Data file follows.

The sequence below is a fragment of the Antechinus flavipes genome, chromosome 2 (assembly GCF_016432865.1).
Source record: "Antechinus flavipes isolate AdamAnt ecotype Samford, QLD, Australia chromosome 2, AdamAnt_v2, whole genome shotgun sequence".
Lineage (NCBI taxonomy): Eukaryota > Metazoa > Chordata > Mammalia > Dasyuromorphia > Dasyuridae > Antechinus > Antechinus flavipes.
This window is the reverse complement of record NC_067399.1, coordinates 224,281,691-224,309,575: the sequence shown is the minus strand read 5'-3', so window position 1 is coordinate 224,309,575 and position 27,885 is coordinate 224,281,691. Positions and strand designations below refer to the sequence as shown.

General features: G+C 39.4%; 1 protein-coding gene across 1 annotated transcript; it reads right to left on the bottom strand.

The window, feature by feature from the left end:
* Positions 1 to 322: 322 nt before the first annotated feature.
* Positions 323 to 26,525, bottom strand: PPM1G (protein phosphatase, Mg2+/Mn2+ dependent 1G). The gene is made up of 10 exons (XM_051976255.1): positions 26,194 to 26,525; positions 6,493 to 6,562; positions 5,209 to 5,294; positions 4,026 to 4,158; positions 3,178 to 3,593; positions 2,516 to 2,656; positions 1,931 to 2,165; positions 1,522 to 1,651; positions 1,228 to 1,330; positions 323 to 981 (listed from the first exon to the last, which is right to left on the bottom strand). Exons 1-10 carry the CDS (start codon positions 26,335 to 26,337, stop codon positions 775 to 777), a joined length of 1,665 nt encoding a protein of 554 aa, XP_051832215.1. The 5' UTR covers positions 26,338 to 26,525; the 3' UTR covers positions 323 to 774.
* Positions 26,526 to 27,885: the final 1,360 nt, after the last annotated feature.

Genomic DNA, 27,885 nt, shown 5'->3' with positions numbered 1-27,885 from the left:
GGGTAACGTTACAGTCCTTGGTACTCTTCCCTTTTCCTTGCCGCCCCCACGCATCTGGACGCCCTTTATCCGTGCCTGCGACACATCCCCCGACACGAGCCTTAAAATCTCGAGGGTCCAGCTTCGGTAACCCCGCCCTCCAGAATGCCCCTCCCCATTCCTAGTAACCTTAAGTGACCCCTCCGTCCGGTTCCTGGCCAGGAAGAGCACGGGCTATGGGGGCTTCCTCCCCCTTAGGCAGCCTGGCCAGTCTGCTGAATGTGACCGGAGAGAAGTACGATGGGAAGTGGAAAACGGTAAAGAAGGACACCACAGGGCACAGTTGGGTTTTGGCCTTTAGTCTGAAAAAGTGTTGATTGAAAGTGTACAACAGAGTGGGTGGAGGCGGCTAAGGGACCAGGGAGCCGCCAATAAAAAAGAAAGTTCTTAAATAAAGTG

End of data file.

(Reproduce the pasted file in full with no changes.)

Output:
The sequence below is a fragment of the Antechinus flavipes genome, chromosome 2 (assembly GCF_016432865.1).
Source record: "Antechinus flavipes isolate AdamAnt ecotype Samford, QLD, Australia chromosome 2, AdamAnt_v2, whole genome shotgun sequence".
Lineage (NCBI taxonomy): Eukaryota > Metazoa > Chordata > Mammalia > Dasyuromorphia > Dasyuridae > Antechinus > Antechinus flavipes.
This window is the reverse complement of record NC_067399.1, coordinates 224,281,691-224,309,575: the sequence shown is the minus strand read 5'-3', so window position 1 is coordinate 224,309,575 and position 27,885 is coordinate 224,281,691. Positions and strand designations below refer to the sequence as shown.

General features: G+C 39.4%; 1 protein-coding gene across 1 annotated transcript; it reads right to left on the bottom strand.

The window, feature by feature from the left end:
* Positions 1 to 322: 322 nt before the first annotated feature.
* Positions 323 to 26,525, bottom strand: PPM1G (protein phosphatase, Mg2+/Mn2+ dependent 1G). The gene is made up of 10 exons (XM_051976255.1): positions 26,194 to 26,525; positions 6,493 to 6,562; positions 5,209 to 5,294; positions 4,026 to 4,158; positions 3,178 to 3,593; positions 2,516 to 2,656; positions 1,931 to 2,165; positions 1,522 to 1,651; positions 1,228 to 1,330; positions 323 to 981 (listed from the first exon to the last, which is right to left on the bottom strand). Exons 1-10 carry the CDS (start codon positions 26,335 to 26,337, stop codon positions 775 to 777), a joined length of 1,665 nt encoding a protein of 554 aa, XP_051832215.1. The 5' UTR covers positions 26,338 to 26,525; the 3' UTR covers positions 323 to 774.
* Positions 26,526 to 27,885: the final 1,360 nt, after the last annotated feature.

Genomic DNA, 27,885 nt, shown 5'->3' with positions numbered 1-27,885 from the left:
GGGTAACGTTACAGTCCTTGGTACTCTTCCCTTTTCCTTGCCGCCCCCACGCATCTGGACGCCCTTTATCCGTGCCTGCGACACATCCCCCGACACGAGCCTTAAAATCTCGAGGGTCCAGCTTCGGTAACCCCGCCCTCCAGAATGCCCCTCCCCATTCCTAGTAACCTTAAGTGACCCCTCCGTCCGGTTCCTGGCCAGGAAGAGCACGGGCTATGGGGGCTTCCTCCCCCTTAGGCAGCCTGGCCAGTCTGCTGAATGTGACCGGAGAGAAGTACGATGGGAAGTGGAAAACGGTAAAGAAGGACACCACAGGGCACAGTTGGGTTTTGGCCTTTAGTCTGAAAAAGTGTTGATTGAAAGTGTACAACAGAGTGGGTGGAGGCGGCTAAGGGACCAGGGAGCCGCCAATAAAAAAGAAAGTTCTTAAATAAAGTG